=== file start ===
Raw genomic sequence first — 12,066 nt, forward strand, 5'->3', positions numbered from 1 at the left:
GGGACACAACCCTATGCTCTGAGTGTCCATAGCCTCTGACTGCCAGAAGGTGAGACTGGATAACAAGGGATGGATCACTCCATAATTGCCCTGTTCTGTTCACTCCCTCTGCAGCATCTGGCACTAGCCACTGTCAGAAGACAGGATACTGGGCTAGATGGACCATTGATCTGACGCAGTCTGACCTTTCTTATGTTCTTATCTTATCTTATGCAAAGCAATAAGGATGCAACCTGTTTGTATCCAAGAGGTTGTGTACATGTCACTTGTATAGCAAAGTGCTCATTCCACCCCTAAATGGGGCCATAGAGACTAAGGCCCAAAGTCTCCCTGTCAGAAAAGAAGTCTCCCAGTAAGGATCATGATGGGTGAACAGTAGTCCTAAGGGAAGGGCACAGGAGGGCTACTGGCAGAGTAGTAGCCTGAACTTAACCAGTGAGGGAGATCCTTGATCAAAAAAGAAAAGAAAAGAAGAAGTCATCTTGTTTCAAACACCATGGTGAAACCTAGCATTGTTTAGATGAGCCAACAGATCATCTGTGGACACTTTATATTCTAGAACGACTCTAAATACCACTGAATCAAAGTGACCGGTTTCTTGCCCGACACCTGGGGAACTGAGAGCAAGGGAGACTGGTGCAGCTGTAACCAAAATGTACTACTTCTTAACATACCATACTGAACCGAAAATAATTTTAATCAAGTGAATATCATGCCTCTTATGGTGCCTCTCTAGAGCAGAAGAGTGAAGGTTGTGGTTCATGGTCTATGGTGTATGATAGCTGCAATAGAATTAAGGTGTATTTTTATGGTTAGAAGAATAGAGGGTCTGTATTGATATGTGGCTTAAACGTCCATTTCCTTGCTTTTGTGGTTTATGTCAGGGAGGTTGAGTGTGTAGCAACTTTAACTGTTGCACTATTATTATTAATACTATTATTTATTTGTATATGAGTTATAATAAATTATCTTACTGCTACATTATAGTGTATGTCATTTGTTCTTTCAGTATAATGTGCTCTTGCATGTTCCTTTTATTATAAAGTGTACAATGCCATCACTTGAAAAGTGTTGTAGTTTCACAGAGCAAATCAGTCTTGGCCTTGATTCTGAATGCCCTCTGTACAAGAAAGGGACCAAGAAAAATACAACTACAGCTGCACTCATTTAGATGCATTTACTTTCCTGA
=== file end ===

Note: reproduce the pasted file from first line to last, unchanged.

Raw genomic sequence first — 12,066 nt, forward strand, 5'->3', positions numbered from 1 at the left:
GGGACACAACCCTATGCTCTGAGTGTCCATAGCCTCTGACTGCCAGAAGGTGAGACTGGATAACAAGGGATGGATCACTCCATAATTGCCCTGTTCTGTTCACTCCCTCTGCAGCATCTGGCACTAGCCACTGTCAGAAGACAGGATACTGGGCTAGATGGACCATTGATCTGACGCAGTCTGACCTTTCTTATGTTCTTATCTTATCTTATGCAAAGCAATAAGGATGCAACCTGTTTGTATCCAAGAGGTTGTGTACATGTCACTTGTATAGCAAAGTGCTCATTCCACCCCTAAATGGGGCCATAGAGACTAAGGCCCAAAGTCTCCCTGTCAGAAAAGAAGTCTCCCAGTAAGGATCATGATGGGTGAACAGTAGTCCTAAGGGAAGGGCACAGGAGGGCTACTGGCAGAGTAGTAGCCTGAACTTAACCAGTGAGGGAGATCCTTGATCAAAAAAGAAAAGAAAAGAAGAAGTCATCTTGTTTCAAACACCATGGTGAAACCTAGCATTGTTTAGATGAGCCAACAGATCATCTGTGGACACTTTATATTCTAGAACGACTCTAAATACCACTGAATCAAAGTGACCGGTTTCTTGCCCGACACCTGGGGAACTGAGAGCAAGGGAGACTGGTGCAGCTGTAACCAAAATGTACTACTTCTTAACATACCATACTGAACCGAAAATAATTTTAATCAAGTGAATATCATGCCTCTTATGGTGCCTCTCTAGAGCAGAAGAGTGAAGGTTGTGGTTCATGGTCTATGGTGTATGATAGCTGCAATAGAATTAAGGTGTATTTTTATGGTTAGAAGAATAGAGGGTCTGTATTGATATGTGGCTTAAACGTCCATTTCCTTGCTTTTGTGGTTTATGTCAGGGAGGTTGAGTGTGTAGCAACTTTAACTGTTGCACTATTATTATTAATACTATTATTTATTTGTATATGAGTTATAATAAATTATCTTACTGCTACATTATAGTGTATGTCATTTGTTCTTTCAGTATAATGTGCTCTTGCATGTTCCTTTTATTATAAAGTGTACAATGCCATCACTTGAAAAGTGTTGTAGTTTCACAGAGCAAATCAGTCTTGGCCTTGATTCTGAATGCCCTCTGTACAAGAAAGGGACCAAGAAAAATACAACTACAGCTGCACTCATTTAGATGCATTTACTTTCCTGA